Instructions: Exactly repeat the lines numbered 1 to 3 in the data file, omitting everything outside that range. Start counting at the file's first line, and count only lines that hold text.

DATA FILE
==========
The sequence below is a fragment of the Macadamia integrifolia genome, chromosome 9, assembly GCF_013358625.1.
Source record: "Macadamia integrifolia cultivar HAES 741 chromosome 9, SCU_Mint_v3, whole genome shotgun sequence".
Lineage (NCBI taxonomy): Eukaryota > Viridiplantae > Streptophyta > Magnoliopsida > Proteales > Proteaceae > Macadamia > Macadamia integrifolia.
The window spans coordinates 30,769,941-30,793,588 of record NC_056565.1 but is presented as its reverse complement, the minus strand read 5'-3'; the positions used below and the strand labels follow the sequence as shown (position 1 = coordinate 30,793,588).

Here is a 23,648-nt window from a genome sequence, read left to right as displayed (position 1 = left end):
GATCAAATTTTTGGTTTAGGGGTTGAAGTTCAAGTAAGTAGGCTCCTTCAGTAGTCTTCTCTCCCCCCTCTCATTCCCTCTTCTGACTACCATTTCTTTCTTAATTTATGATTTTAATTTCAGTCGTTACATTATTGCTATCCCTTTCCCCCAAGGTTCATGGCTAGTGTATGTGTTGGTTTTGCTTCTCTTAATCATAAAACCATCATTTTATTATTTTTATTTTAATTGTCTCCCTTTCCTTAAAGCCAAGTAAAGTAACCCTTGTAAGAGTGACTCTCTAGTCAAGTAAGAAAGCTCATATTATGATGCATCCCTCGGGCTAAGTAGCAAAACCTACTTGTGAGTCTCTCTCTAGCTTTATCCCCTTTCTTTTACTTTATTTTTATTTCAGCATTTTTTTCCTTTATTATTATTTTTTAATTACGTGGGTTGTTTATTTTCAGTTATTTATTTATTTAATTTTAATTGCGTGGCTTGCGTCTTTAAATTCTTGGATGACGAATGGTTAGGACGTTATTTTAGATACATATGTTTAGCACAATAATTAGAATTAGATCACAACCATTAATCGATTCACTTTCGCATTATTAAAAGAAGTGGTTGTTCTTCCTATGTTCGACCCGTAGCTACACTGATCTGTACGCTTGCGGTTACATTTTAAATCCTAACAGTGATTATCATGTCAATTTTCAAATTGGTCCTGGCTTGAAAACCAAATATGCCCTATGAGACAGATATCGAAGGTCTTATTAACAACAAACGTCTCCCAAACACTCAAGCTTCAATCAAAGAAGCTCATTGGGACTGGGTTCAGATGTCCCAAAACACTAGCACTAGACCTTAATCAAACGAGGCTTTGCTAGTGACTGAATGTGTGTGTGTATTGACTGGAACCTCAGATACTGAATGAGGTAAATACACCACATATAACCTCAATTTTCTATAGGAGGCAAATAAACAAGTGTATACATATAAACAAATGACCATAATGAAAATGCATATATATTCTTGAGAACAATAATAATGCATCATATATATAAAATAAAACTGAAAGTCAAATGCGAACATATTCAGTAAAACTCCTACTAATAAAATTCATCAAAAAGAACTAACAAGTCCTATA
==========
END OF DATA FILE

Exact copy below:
The sequence below is a fragment of the Macadamia integrifolia genome, chromosome 9, assembly GCF_013358625.1.
Source record: "Macadamia integrifolia cultivar HAES 741 chromosome 9, SCU_Mint_v3, whole genome shotgun sequence".
Lineage (NCBI taxonomy): Eukaryota > Viridiplantae > Streptophyta > Magnoliopsida > Proteales > Proteaceae > Macadamia > Macadamia integrifolia.